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September 02, 2015

Stauskas’ success as a shooter could be tied to Okafor

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On Tuesday afternoon, Nik Stauskas and the rest of Team Canada started pool play at the FIBA Americas Championship against the always tough but shorthanded Argentineans. Stauskas finished with seven points, but the Canadians weren’t much for either defense or rebounding as they fell to Luis Scola and the Argentines, 94-87. Hosers. 

The tourney is taking place in Mexico City, and the goal there is to qualify for the Olympics next year in Rio. The top two finishers in the 10-team field (or third place team as well if Brazil finishes in the top two) will automatically punch their tickets. By virtue of winning the World Cup in Spain last year, the United States already secured a spot in the Olympics (USA, USA, USA!) so Stauskas and Co. don’t have to worry about the juggernaut that we are.

With an influx of young talent over the last few years, it seems like a pretty safe bet that Canadian hoops will make a major leap in the near future. Joining Stauskas in the starting lineup were Cory Joseph, Andrew Wiggins, Kelly Olynyk, and Anthony Bennett. Those are five NBA players who are all under the age of 25. It’s no longer Steve Nash and a bunch of guys you’ve never heard of.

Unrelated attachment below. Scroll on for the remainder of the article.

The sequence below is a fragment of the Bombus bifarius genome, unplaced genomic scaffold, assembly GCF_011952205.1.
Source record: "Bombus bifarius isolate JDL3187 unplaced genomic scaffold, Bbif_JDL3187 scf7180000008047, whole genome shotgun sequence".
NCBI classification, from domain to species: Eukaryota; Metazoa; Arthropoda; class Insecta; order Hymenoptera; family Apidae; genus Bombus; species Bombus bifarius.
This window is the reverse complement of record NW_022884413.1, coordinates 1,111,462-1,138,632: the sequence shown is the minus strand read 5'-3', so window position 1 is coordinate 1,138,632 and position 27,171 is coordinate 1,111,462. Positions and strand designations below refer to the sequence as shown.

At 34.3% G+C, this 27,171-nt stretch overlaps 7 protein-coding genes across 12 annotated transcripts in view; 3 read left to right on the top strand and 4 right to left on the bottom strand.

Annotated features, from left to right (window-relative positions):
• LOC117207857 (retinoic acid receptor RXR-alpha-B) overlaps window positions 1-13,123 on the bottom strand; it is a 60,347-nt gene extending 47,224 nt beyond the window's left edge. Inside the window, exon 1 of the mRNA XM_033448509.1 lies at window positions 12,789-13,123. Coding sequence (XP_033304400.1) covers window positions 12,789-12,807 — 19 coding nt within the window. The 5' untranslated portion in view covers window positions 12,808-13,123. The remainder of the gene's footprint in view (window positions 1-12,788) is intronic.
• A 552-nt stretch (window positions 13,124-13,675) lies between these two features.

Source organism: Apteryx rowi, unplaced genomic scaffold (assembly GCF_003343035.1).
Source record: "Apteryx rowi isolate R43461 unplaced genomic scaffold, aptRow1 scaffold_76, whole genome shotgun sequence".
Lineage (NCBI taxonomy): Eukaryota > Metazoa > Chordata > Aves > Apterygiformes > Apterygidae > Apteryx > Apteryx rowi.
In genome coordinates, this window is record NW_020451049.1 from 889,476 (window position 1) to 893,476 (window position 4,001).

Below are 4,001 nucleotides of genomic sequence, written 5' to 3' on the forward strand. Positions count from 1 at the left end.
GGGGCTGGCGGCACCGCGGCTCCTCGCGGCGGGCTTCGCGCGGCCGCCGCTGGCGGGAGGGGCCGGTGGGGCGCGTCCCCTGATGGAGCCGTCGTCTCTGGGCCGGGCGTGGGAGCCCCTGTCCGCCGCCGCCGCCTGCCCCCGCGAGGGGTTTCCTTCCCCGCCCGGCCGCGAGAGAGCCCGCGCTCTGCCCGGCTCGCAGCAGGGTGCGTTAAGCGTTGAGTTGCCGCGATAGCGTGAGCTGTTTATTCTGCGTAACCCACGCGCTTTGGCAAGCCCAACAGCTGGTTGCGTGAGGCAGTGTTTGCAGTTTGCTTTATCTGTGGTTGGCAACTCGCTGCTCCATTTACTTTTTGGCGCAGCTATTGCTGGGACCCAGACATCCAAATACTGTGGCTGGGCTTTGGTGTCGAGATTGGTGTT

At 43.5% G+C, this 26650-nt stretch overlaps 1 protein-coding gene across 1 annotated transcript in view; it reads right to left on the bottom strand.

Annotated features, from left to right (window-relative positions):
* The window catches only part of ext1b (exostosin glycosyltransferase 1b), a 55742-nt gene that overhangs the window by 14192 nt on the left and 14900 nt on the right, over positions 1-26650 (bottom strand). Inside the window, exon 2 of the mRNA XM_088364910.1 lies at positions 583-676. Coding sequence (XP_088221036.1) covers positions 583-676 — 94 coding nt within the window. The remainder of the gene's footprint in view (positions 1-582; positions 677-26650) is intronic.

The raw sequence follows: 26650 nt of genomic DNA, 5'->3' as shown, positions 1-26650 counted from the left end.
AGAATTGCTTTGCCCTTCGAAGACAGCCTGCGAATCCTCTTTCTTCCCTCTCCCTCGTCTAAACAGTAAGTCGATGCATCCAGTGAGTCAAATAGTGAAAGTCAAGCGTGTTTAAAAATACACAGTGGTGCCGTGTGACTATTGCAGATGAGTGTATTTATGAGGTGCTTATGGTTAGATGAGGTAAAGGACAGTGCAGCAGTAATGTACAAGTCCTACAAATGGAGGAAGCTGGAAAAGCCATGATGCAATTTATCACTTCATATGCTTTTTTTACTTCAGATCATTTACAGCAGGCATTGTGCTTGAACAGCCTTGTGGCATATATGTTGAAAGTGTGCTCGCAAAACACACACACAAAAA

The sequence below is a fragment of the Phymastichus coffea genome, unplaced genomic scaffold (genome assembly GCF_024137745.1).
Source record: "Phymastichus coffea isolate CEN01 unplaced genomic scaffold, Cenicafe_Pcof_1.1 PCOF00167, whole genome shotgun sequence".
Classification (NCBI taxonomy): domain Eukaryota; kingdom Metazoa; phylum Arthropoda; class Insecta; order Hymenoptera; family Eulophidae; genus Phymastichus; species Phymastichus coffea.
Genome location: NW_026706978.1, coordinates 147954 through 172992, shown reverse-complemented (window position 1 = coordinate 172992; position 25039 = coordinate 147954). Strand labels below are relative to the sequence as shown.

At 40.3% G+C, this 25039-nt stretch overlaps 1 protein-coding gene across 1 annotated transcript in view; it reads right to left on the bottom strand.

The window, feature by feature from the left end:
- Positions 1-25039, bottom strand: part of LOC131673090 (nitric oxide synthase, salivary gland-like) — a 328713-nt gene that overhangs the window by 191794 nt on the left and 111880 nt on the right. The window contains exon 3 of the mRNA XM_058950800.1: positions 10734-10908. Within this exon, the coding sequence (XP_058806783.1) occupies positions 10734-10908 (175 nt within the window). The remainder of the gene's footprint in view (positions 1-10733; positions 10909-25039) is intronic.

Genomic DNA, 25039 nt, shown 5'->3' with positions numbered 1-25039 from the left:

If he finally figured something out or simply adjusted to the speed of the NBA game, the 21-year-old shooting guard will theoretically be able to build on his late-season improvement right away with the Sixers. That is admittedly a big if, though.

As Jake Pavorsky wrote over at Liberty Ballers, Stauskas also didn’t play so hot in the warm-up tournament, which Canada won anyway. Shifting the focus squarely on him, Stauskas also didn’t play well as a rookie in Sacramento. The move to acquire him back in July was a worthwhile gamble mostly because the Sixers gave up so little for a potential windfall (hooooo boy, those pick swaps), but there is a chance that Stauskas doesn’t improve to the point where he becomes a viable NBA rotation player. Right or wrong, the Kings felt comfortable cutting ties with him after just one season.

There is a lot to unpack here, but for now my question is fairly simple: Why did he shoot the ball so poorly from deep in 2014-15? A marksman can’t be considered as such if the ball isn’t going in the basket. After all, this is a guy who can make 46 three-pointers in a row.

Stauskas entered the NBA coming off an excellent offensive season as a sophomore at Michigan. A 44 percent three-point shooter on 208 attempts turned into a 32 percent shooter on only 149 attempts, and you would figure that has to change if he is going to be a successful pro. There are completely understandable explanations (uneven playing time, three coaches in one season, Kings) for the poor shooting, but as of now, that is all they are. 

Just to get the ball rolling, let’s take a look at Stauskas’ basic shooting splits while playing under all three of his coaches. Shots and attempts are per-game numbers here:

  FGFGA
FG%
3P
3PA
3P%
Mike Malone
 1.33.9
33%
0.5
2.3
24%
 Ty Corbin
 1.03.1